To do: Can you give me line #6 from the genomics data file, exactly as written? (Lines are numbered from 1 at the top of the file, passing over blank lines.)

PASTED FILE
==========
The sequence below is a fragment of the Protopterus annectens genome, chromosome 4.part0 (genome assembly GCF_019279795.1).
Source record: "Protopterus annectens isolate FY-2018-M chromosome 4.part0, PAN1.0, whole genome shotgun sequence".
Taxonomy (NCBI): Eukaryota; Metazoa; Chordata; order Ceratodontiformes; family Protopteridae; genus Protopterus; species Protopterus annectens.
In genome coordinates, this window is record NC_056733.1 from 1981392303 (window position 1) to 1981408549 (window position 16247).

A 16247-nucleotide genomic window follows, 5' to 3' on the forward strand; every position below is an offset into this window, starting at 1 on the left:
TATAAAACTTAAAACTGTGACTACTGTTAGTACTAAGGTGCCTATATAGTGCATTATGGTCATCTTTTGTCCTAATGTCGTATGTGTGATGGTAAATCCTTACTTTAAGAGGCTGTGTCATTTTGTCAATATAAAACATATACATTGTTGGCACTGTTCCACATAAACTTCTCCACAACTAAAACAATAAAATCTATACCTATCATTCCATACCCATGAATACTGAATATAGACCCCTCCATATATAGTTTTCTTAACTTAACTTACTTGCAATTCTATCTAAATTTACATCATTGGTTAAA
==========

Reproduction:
TATAAAACTTAAAACTGTGACTACTGTTAGTACTAAGGTGCCTATATAGTGCATTATGGTCATCTTTTGTCCTAATGTCGTATGTGTGATGGTAAATCCTTACTTTAAGAGGCTGTGTCATTTTGTCAATATAAAACATATACATTGTTGGCACTGTTCCACATAAACTTCTCCACAACTAAAACAATAAAATCTATACCTATCATTCCATACCCATGAATACTGAATATAGACCCCTCCATATATAGTTTTCTTAACTTAACTTACTTGCAATTCTATCTAAATTTACATCATTGGTTAAA